Vice Admiral Martin Guise

Guise was a restless, adventure loving-man who had been in the British Royal Navy. He took part in one of Britain’s greatest naval victories, the Battle of Trafalgar of 1805. When Guise heard of the wars in South America he resigned from the British navy, bought his own ship, which he named The Hecate and never returned to England again.

He arrived in Buenos Aires and quickly came to an agreement with Lord Cochrane, and it was his contribution with Cochrane in attacking the Spanish flagship Esmeralda that made its capture possible, guaranteeing the independence of Peru.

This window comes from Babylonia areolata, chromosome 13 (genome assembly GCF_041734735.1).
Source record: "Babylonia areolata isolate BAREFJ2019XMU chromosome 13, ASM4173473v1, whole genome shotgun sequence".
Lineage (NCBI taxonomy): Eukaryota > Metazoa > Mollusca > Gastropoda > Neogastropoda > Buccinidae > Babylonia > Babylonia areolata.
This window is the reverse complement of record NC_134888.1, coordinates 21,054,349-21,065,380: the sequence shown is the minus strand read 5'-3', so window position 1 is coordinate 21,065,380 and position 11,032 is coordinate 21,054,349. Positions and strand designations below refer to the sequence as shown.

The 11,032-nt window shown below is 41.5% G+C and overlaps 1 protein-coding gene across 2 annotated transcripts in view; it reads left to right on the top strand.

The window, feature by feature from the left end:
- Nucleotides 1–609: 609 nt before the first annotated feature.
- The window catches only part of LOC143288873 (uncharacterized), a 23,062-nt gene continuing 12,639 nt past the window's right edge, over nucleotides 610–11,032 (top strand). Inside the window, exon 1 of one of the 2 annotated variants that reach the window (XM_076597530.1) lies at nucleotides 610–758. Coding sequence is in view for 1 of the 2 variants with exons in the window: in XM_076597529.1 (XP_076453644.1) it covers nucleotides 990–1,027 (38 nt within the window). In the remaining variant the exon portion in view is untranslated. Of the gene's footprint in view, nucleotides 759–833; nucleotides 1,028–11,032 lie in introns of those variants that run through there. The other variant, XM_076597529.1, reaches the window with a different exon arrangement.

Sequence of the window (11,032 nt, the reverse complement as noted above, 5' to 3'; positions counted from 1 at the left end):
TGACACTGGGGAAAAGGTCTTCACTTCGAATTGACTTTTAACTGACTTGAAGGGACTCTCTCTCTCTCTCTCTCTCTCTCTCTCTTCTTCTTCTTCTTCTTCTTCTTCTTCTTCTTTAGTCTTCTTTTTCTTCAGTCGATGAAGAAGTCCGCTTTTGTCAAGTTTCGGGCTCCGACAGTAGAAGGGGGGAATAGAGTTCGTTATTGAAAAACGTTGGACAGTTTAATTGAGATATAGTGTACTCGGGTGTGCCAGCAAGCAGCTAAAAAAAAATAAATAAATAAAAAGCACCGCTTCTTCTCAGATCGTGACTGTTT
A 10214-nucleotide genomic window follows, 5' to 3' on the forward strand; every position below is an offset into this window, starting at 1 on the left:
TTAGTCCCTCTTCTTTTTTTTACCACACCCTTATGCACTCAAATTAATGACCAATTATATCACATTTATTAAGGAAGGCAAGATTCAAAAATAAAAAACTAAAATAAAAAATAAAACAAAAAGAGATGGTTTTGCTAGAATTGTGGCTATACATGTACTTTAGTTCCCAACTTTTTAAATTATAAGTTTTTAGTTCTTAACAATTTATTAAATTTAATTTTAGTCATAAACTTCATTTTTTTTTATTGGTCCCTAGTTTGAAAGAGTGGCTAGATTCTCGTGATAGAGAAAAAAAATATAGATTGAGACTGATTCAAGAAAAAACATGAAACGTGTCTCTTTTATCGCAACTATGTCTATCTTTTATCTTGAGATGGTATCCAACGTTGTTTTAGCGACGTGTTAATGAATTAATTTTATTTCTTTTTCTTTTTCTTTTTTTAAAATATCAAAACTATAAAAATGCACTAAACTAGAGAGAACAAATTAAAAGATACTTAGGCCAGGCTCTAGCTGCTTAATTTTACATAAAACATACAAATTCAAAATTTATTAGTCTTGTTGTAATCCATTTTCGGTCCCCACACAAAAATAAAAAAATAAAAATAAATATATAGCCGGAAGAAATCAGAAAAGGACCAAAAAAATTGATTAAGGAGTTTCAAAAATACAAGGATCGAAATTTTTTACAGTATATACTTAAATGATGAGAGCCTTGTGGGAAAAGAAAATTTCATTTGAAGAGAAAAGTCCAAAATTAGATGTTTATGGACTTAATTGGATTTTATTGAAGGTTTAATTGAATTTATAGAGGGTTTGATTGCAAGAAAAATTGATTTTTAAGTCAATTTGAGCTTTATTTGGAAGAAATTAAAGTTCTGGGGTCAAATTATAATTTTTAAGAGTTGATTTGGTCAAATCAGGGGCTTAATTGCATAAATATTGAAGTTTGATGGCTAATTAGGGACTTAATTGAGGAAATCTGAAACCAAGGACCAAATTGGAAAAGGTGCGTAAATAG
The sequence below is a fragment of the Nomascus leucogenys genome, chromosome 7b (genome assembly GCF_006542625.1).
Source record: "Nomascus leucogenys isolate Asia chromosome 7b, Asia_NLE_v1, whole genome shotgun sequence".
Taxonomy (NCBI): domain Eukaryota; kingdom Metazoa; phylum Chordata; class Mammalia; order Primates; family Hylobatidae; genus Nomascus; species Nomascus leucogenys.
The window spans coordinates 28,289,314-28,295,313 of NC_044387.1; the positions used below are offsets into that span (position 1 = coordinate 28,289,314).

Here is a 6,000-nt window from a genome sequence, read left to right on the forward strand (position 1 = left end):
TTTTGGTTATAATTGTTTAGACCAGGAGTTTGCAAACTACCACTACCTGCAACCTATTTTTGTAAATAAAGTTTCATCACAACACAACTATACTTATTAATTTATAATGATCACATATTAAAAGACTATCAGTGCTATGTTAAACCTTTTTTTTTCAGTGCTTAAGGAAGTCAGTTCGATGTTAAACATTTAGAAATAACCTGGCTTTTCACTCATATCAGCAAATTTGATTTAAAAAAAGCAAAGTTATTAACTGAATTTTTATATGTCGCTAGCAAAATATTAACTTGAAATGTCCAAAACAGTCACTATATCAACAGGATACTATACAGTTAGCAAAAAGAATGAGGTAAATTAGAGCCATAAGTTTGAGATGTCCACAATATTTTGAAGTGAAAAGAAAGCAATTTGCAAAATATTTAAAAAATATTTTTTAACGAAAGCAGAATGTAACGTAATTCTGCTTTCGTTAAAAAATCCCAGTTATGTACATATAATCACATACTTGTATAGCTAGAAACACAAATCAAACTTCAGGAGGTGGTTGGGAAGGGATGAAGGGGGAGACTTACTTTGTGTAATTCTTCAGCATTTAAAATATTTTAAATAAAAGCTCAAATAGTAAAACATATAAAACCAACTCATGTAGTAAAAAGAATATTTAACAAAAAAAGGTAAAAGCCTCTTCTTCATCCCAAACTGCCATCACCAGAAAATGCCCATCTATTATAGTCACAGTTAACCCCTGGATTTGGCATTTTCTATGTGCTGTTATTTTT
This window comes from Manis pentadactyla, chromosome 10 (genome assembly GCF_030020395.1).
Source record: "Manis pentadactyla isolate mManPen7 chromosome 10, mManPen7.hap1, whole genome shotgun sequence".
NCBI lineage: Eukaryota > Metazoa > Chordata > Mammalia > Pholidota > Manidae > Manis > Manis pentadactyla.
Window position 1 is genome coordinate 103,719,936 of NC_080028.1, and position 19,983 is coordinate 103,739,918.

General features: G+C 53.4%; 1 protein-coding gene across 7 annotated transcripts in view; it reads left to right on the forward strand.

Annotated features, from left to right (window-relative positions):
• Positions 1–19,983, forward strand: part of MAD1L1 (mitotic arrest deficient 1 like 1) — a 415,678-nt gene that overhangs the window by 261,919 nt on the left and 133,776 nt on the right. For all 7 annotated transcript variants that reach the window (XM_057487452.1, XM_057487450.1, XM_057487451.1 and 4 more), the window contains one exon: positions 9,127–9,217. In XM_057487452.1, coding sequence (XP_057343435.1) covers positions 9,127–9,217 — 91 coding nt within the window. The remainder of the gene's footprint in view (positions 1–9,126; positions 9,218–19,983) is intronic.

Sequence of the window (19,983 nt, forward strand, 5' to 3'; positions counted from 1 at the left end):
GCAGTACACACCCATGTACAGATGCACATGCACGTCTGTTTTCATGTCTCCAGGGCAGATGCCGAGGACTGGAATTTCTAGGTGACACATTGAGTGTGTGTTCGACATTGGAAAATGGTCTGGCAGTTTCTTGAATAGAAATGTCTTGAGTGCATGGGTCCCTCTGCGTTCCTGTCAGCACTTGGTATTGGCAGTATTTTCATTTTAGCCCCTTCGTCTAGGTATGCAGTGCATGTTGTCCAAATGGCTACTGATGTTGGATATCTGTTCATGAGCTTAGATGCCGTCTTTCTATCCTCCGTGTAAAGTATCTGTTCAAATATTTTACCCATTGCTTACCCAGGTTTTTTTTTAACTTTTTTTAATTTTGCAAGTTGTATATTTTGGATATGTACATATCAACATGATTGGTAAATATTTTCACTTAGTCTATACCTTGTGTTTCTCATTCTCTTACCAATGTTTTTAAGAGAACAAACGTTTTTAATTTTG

After the war, and in poor health, he retired to Miraflores marrying a beautiful young Limenan, Juana Valle Riestra. His peaceful life was cut short when he was asked to return as Commander of the Peruvian Navy in 1828 in the war with Colombia. His fleet captured Guayaquil but he, however, died in the battle. His body was brought back to Callao in honour where he was later buried in the Panteon de los Proceres, a crypt inside the old church of the Royal College of San Carlos which holds the remains of the heroes of the Peruvian war of Independence.